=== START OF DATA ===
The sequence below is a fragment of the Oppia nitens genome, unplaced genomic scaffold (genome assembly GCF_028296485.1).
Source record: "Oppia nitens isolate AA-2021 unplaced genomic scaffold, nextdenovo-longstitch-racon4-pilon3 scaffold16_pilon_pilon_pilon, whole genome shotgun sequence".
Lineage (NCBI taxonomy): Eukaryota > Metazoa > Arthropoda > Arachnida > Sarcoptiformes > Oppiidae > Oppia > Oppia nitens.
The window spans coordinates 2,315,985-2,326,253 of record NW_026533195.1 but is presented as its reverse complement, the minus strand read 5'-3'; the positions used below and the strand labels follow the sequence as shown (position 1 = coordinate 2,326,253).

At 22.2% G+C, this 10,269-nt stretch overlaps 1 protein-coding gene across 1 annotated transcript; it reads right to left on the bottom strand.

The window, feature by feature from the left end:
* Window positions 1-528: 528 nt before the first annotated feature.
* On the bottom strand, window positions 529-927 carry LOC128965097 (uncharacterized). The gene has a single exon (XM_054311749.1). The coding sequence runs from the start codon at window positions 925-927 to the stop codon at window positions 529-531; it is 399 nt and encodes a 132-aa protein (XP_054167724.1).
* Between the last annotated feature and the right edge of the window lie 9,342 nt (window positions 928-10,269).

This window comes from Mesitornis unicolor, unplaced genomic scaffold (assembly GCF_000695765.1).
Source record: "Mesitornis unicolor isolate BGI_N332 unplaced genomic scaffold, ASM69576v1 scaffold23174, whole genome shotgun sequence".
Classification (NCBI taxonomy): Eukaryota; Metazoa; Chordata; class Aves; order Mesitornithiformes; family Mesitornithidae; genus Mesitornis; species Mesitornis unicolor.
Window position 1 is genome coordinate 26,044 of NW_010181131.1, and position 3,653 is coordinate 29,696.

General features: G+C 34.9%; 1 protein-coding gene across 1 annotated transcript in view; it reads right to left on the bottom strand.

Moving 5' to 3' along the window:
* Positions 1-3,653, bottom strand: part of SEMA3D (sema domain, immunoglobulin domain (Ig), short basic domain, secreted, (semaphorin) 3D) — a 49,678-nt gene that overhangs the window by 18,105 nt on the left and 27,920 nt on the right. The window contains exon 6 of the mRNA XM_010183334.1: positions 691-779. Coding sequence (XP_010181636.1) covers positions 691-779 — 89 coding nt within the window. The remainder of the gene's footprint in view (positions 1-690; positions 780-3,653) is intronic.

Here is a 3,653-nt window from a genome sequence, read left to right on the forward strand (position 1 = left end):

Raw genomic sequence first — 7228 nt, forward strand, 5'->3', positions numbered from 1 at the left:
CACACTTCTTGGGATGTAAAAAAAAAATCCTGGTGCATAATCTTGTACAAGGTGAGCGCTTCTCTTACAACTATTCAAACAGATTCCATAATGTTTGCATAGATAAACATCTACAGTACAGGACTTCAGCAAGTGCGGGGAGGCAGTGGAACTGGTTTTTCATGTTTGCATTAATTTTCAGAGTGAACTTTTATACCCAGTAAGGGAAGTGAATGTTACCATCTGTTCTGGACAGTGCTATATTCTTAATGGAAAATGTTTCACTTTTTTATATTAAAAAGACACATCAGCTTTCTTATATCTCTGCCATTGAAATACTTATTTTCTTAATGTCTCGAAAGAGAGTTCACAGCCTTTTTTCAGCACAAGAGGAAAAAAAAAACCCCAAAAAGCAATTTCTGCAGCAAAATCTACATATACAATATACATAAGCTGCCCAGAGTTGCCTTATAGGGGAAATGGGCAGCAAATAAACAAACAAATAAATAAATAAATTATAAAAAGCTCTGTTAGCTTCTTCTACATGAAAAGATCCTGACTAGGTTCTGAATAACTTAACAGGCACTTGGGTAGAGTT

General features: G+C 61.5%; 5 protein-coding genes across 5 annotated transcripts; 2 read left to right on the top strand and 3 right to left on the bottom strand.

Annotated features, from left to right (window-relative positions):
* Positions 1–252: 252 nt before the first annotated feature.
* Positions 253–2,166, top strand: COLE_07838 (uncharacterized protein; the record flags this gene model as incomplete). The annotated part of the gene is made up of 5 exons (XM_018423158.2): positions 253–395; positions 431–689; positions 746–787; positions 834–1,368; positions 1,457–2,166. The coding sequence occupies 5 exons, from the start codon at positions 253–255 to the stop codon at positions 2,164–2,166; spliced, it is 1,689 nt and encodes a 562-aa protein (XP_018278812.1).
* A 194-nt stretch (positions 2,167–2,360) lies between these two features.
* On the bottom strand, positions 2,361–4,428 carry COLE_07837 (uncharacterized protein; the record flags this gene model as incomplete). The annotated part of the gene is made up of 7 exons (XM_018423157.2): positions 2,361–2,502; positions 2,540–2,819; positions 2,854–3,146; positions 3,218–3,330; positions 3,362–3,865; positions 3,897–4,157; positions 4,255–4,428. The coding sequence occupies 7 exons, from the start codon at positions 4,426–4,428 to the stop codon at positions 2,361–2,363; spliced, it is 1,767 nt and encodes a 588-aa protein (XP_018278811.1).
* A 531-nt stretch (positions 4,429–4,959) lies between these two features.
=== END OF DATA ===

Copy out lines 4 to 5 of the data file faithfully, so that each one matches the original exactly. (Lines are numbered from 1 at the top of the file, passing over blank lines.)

The window spans coordinates 2,315,985-2,326,253 of record NW_026533195.1 but is presented as its reverse complement, the minus strand read 5'-3'; the positions used below and the strand labels follow the sequence as shown (position 1 = coordinate 2,326,253).

At 22.2% G+C, this 10,269-nt stretch overlaps 1 protein-coding gene across 1 annotated transcript; it reads right to left on the bottom strand.